Only "mortal" (grave) sins deserve "eternal" punishment. While we might have confessed and had our mortal sins remitted (in other words, His grace restored to our souls, and the eternal punishment of them pardoned), nevertheless, there may still be a debt of "temporal" punishment due for them, because of our imperfect contrition for these grave sins. Moreover, we may, at times, have unconfessed or unacknowledged "venial" sins on our conscience: smaller sins that still call for temporal punishment, and that weaken our ability to cooperate with the grace He pours into our hearts when He remits our mortal sins. An imperfect contrition for venial sins, whether they have been confessed or not, does not remit all temporal punishment due for them either.

When we go to Holy Communion on Divine Mercy Sunday, therefore, the extent to which we still need "the complete forgiveness (remission) of sins and punishment," as promised by our Lord, will vary a great deal from person to person, and will obviously depend upon the state of the soul at the time of Communion. At the very least, we must have confessed and had remitted all mortal sins, and the eternal punishment due to them (in other words, we must be in a "state of grace") to receive the Communion of Mercy Sunday. That is why the requirement of making a sacramental Confession precedes that of reception of Communion on Mercy Sunday.

But for most of us (since our contrition for these mortal sins is still imperfect), we still need the remission of the temporal punishment due to our mortal sins. Again, there are our smaller, venial sins. The ones we have not confessed or acknowledged still need to be pardoned of the temporal punishment that is their due, grace to combat them still needs to be strengthened in our hearts, and the temporal punishment for any venial sins that we have already admitted to ourselves, and confessed, but for which we never attained more than imperfect contrition, still needs to be remitted.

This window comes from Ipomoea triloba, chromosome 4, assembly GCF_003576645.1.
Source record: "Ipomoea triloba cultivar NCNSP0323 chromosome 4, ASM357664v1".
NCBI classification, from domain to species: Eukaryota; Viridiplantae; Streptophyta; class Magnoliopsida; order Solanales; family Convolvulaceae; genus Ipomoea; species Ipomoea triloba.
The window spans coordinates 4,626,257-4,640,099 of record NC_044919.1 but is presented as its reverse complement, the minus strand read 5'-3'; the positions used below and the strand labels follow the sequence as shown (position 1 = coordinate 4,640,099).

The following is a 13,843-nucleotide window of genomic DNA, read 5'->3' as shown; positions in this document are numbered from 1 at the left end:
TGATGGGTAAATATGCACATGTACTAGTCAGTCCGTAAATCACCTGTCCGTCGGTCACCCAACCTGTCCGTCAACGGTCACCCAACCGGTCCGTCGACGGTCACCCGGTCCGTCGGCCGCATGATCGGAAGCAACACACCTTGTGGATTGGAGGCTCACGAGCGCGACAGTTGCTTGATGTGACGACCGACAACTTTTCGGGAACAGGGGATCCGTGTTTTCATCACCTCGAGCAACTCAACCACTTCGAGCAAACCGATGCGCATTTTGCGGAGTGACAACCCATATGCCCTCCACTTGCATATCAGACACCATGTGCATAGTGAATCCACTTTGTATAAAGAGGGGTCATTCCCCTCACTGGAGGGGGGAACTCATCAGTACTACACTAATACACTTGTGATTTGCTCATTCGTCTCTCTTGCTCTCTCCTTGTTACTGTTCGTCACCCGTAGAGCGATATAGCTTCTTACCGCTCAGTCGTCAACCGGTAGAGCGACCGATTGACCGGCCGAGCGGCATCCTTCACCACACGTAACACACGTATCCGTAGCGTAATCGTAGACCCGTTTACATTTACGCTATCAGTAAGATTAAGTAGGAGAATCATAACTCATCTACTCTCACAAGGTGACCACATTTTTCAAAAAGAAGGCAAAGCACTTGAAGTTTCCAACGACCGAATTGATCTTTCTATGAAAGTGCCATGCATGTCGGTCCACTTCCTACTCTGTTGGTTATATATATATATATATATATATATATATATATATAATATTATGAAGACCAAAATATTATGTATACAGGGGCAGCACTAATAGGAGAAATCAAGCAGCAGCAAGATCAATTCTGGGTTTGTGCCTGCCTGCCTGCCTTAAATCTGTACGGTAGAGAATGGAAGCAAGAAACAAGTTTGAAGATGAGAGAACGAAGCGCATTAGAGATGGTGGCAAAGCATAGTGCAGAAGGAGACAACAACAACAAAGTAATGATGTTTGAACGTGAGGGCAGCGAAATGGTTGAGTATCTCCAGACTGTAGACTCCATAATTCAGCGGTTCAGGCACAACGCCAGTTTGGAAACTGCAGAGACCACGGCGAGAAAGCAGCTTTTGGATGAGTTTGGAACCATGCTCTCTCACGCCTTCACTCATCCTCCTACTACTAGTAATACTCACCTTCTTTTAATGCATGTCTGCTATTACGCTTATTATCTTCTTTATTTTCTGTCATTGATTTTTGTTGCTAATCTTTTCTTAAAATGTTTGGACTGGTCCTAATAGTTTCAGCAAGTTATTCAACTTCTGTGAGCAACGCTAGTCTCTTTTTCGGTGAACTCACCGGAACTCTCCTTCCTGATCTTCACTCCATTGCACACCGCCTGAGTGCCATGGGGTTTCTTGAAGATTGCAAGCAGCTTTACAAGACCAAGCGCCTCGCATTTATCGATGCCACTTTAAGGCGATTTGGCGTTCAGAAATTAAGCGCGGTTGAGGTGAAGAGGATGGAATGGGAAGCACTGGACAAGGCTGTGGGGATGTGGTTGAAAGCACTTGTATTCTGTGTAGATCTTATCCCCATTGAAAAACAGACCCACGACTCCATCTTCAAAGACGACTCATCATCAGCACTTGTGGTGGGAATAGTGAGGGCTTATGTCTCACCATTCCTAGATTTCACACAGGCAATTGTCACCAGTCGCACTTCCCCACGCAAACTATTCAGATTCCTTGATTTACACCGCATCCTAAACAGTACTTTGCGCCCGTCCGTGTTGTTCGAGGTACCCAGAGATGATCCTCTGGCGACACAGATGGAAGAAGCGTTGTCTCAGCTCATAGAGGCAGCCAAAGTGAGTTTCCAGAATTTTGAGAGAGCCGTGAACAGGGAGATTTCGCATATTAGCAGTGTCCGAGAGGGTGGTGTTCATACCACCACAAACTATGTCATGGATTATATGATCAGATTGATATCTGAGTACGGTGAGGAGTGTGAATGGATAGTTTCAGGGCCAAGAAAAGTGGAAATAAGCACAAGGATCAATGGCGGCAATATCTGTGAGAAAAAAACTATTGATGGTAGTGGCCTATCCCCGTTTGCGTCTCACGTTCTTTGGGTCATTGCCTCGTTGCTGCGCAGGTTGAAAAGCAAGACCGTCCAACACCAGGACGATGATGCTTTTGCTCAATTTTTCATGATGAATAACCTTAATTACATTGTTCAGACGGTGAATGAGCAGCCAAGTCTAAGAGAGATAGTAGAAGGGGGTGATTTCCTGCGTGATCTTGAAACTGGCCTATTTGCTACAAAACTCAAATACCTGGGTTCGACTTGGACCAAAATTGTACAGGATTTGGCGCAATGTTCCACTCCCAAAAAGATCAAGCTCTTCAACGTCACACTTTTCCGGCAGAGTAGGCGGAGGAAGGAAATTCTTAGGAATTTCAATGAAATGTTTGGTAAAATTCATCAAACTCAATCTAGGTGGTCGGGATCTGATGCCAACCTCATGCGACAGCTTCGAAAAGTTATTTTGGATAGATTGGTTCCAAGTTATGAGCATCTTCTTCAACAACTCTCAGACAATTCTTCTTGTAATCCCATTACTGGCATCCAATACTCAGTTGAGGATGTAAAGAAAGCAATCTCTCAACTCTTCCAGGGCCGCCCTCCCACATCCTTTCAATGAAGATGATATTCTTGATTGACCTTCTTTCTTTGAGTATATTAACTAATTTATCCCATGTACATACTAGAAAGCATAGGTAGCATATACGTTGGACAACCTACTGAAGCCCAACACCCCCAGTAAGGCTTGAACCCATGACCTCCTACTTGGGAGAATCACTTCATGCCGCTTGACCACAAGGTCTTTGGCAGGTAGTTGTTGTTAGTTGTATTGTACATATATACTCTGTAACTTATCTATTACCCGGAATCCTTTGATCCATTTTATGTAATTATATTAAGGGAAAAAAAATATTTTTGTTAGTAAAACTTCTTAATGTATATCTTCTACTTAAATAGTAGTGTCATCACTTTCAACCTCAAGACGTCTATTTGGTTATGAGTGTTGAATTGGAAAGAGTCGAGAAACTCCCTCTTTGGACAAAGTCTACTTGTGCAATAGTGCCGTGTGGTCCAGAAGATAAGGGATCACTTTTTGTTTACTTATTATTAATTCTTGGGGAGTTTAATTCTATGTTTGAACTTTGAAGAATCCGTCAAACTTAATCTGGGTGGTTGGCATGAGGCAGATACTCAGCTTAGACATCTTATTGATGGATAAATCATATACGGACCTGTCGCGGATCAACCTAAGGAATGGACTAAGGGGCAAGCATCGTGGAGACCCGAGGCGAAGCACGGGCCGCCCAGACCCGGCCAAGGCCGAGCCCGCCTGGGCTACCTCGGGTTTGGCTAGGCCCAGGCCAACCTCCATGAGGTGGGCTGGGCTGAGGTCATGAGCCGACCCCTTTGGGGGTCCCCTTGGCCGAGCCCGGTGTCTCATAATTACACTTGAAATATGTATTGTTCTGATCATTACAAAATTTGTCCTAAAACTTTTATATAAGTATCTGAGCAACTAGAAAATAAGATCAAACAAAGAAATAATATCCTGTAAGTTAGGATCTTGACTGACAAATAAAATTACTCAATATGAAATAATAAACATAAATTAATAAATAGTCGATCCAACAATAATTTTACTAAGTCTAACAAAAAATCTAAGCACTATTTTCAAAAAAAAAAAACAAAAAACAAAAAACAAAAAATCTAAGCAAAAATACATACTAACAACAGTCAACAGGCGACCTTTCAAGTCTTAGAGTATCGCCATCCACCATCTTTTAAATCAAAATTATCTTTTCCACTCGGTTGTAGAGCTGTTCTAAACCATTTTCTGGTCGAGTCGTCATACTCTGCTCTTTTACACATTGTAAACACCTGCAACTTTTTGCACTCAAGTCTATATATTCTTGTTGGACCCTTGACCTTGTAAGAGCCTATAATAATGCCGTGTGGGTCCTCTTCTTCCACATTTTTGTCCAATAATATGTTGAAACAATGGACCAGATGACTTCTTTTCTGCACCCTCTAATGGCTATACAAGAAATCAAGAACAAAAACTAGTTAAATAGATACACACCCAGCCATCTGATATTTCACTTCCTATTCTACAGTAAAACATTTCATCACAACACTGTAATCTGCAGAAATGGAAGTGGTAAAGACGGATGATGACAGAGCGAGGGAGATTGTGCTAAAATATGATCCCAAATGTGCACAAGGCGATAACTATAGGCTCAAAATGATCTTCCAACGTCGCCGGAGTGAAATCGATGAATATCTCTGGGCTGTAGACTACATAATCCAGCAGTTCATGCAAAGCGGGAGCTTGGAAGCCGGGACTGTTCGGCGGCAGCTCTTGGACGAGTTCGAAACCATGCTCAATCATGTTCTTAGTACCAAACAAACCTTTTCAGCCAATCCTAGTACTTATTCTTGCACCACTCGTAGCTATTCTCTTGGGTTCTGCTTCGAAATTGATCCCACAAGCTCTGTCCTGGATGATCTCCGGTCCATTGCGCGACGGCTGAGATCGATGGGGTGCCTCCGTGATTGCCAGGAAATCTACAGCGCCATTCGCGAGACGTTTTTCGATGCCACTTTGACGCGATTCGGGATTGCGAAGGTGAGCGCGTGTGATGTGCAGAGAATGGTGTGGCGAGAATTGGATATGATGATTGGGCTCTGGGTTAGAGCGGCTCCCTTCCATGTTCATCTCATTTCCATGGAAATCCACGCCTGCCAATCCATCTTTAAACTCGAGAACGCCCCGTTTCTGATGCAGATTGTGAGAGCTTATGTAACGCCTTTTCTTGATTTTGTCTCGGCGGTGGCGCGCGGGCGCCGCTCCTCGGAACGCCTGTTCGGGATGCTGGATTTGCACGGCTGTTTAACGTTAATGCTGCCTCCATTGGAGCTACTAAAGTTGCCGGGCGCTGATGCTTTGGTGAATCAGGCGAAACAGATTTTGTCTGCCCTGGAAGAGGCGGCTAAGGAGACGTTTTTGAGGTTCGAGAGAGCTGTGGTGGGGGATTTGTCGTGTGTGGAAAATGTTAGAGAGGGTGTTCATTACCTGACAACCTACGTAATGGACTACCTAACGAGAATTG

For most of us, therefore, there is still a lot of "remitting" that needs to be done on Mercy Sunday! God wants our friendship with Him to be completely renewed and restored. Out of His merciful love for us, therefore, He has provided for us a special way to do that on Mercy Sunday, a way that enables Him to apply to our souls all the medicines that we need (remitting for us all our remaining sins and all the remaining punishment due for our sins), so that he can make us the saints that He longs for us to be!

Of course, when we come to Holy Communion on Mercy Sunday, if we are already, by His grace, in a state of perfect contrition for all of our sins, both venial and mortal, then there is no more "remission" needed, and He will simply pour an even greater abundance of grace into our hearts, for there is no end or limit to His merciful love for us!